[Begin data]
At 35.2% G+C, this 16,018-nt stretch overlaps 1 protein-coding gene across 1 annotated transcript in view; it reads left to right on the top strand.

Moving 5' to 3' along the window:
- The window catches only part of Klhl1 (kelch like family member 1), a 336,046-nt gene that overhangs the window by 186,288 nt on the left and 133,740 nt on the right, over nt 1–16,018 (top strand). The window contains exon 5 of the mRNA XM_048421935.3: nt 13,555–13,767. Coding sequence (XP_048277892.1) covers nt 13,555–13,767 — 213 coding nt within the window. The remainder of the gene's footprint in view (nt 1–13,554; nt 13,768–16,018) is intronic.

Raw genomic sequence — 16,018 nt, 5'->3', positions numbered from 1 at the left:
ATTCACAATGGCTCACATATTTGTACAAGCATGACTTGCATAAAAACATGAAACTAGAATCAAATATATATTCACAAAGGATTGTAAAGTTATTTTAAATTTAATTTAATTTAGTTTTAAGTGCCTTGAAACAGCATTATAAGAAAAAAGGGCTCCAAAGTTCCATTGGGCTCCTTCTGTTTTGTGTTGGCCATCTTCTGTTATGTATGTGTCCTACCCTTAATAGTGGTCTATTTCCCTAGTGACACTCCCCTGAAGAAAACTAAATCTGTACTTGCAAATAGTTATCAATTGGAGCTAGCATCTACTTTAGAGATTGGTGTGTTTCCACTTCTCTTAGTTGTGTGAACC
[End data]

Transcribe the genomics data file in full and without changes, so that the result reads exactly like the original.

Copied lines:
At 35.2% G+C, this 16,018-nt stretch overlaps 1 protein-coding gene across 1 annotated transcript in view; it reads left to right on the top strand.

Moving 5' to 3' along the window:
- The window catches only part of Klhl1 (kelch like family member 1), a 336,046-nt gene that overhangs the window by 186,288 nt on the left and 133,740 nt on the right, over nt 1–16,018 (top strand). The window contains exon 5 of the mRNA XM_048421935.3: nt 13,555–13,767. Coding sequence (XP_048277892.1) covers nt 13,555–13,767 — 213 coding nt within the window. The remainder of the gene's footprint in view (nt 1–13,554; nt 13,768–16,018) is intronic.

Raw genomic sequence — 16,018 nt, 5'->3', positions numbered from 1 at the left:
ATTCACAATGGCTCACATATTTGTACAAGCATGACTTGCATAAAAACATGAAACTAGAATCAAATATATATTCACAAAGGATTGTAAAGTTATTTTAAATTTAATTTAATTTAGTTTTAAGTGCCTTGAAACAGCATTATAAGAAAAAAGGGCTCCAAAGTTCCATTGGGCTCCTTCTGTTTTGTGTTGGCCATCTTCTGTTATGTATGTGTCCTACCCTTAATAGTGGTCTATTTCCCTAGTGACACTCCCCTGAAGAAAACTAAATCTGTACTTGCAAATAGTTATCAATTGGAGCTAGCATCTACTTTAGAGATTGGTGTGTTTCCACTTCTCTTAGTTGTGTGAACC